A Travel Guide to Big Sky, Montana

Unveiling Big Sky, Montana: A Traveler's Guide to Montana's Majesty

Big Sky, Montana, is one massive resort town, with a combined three (or four) sets of ski runs over as many peaks, making the town resort the largest ski basin in the United States. Among the small, unincorporated town's resorts is one of the top ten lifestyle estates in the world, the Yellowstone Club. A private community in Big Sky, Montana, whose members include Justin Timberlake, Jessica Biel, Tom Brady, Jennifer Garner, Bill Gates, Dan Quayle, Ben Affleck, and, apparently, Lamb Chop (the sock puppet). I live a short 68 miles from beautiful Big Sky, Montana, and one morning, while sitting on the banks of the Yellowstone River felt an overwhelming urge to make the hour-and-half-drive and see Big Sky for myself.

The drive south on HWY 191 was gorgeous, one of the most beautiful drives I’ve taken, adjacent to the Gallatin River and through parts of the Gallatin National Forest. Along the route are several incredibly photogenic bridges, beautifully designed and constructed, over the Gallatin River. One bridge in particular caught my attention, there were cars parked off the side of the road, and across the bridge were the heads of hiking trails off and into the forest. Dozens of people, of all ages, were jumping off the bridge and into the river. I made a point of stopping at the stop on my way back and sat on a rock by the Gallatin River watching people jump. I hiked into the forest a ways before convincing myself to turn around so I could get home before dark.

Every few miles, between rafters and kayakers, where fishermen fly fishing in the middle of the Gallatin River, it was the first time since moving to Montana that I’ve seen people who have waded out into the river to fish. The sight inspired me to look into a sport I’ve never been interested in. Rafting is also hugely popular here; I couldn’t help but wonder if there’s a sort of right-of-way etiquette between rafters and fly fishermen and how they manage that relationship and share the rivers.

Once I got to, or near Big Sky, maneuvering the roads and my GPS got confusing, I had trouble figuring out where the town was. My GPS was telling me one thing and the signage was telling me another. I drove down HWY 191, trusting my GPS, and passed a school, and several businesses, mostly agricultural, nothing of note so I backtracked and turned down Montana Road 64 (aka Lone Mountain Trail) and discovered that Big Sky is made up of several little pockets of town, at the heart of which is “Town Center.” Making my way to the town center and finding somewhere to park was exciting but also trying to figure out whether I should pocket hop or if the town center was the only area of note left me wondering while I wandered around the town center.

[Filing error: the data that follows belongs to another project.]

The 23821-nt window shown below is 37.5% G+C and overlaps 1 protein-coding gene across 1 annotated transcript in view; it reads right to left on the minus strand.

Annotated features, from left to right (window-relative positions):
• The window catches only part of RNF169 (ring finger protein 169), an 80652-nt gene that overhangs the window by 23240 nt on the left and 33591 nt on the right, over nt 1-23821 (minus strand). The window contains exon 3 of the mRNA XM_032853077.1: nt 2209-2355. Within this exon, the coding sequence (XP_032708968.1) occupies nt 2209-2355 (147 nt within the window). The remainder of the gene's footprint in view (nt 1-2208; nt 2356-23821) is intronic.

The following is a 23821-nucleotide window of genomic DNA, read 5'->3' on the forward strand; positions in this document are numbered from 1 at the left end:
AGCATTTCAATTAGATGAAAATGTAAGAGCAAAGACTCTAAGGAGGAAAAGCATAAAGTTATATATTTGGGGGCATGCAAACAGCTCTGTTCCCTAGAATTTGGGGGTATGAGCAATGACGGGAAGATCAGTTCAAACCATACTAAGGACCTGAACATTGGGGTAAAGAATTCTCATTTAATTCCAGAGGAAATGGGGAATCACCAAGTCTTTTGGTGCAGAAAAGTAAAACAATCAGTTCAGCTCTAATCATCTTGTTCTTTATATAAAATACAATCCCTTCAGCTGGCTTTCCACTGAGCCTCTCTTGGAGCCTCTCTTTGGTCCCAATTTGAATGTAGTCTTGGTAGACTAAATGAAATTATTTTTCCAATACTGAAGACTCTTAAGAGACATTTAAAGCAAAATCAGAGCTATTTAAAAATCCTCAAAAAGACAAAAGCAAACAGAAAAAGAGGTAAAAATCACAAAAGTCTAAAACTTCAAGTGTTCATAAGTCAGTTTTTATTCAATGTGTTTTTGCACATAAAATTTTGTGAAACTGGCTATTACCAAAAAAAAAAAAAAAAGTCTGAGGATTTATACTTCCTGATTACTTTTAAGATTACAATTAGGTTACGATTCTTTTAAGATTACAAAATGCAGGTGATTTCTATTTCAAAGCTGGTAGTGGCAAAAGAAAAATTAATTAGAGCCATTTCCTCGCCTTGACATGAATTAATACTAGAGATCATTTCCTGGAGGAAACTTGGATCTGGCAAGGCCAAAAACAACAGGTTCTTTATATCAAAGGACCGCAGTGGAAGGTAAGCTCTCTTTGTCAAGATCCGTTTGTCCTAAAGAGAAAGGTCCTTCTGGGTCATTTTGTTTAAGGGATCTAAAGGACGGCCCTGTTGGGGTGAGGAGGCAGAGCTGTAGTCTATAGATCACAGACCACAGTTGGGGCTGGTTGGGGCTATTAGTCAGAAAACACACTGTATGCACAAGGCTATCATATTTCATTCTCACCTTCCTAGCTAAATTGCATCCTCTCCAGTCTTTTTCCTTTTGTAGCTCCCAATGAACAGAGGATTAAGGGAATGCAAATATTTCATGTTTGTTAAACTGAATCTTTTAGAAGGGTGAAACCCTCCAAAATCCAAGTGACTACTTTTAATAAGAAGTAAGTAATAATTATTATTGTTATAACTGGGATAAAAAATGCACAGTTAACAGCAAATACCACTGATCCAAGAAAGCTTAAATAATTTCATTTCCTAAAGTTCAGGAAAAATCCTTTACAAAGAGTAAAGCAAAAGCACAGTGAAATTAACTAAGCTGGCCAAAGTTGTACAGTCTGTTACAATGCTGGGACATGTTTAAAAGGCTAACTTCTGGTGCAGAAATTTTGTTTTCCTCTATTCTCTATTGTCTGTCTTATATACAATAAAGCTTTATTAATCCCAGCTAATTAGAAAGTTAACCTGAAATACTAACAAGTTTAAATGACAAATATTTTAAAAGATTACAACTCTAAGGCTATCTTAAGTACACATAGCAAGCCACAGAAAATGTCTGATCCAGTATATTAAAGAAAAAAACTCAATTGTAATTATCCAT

Big Sky, Montana is a winter town, and I got the impression that Saturday nights, at the height of ski season, is really when I should be visiting. Town Center was quiet, a few of the restaurants were closed, including the one I was hoping to sit down at. The Len Hill Park, at the center of Town Center, has an amazing, state-of-the-art stage and sound system (I snuck around a bit with as quiet as it was), and noticed a larger, more luxurious stage a few hundred yards away at the edge of Town Center. And apparently, I had missed the Indigo Girls and Brandi Carlisle who had played the night before at the Wildlands Festival. 

I stepped inside The Rocks hoping to find a table, a cold, strong drink, and some food, and after waiting a little while (surprising since it was just me, but also a good sign), ordered what ended up being the best Taco Flatbread I’ve ever had. I talked with the bartender a little, few people know a place better than its bartenders. When I couldn’t get much from the tenders, I sat across the street at Fire Pit Park imagining what the town was like the night before, during the festival. Fire Pit Park, as you might imagine, has a large round fire pit at the center of the park, and across the street from Fire Pit is Len Hill Music Park where the Indigo Girls played. I could picture people with a drink in their hand, sitting around the firepit listening to the Indigo Girl in the near distance. The music caught between the buildings filling the air and rising above the mountains.

I sat there on a large wooden elliptical art piece that passes as a bench, reading, it was a gorgeous day, and the mountain surrounding Big Sky made for a perfect backdrop, making the blue sky above more momentous. The view is amazing. You could lie there staring out towards the mountains and up into the sky all day, and it wouldn’t be a wasted day. Big Sky, Montana in the summer and fall, is a quiet place, one of the few truly winter towns; in the winter getting to Big Sky from anywhere in either Montana or Idaho is probably very difficult. It's very possible that once you’re there, you’re stuck there, although that might not be such a terrible thing. I’m glad I got the urge to spend the afternoon in Big Sky, the experience opened a door for me and my subsequent trips to the area.

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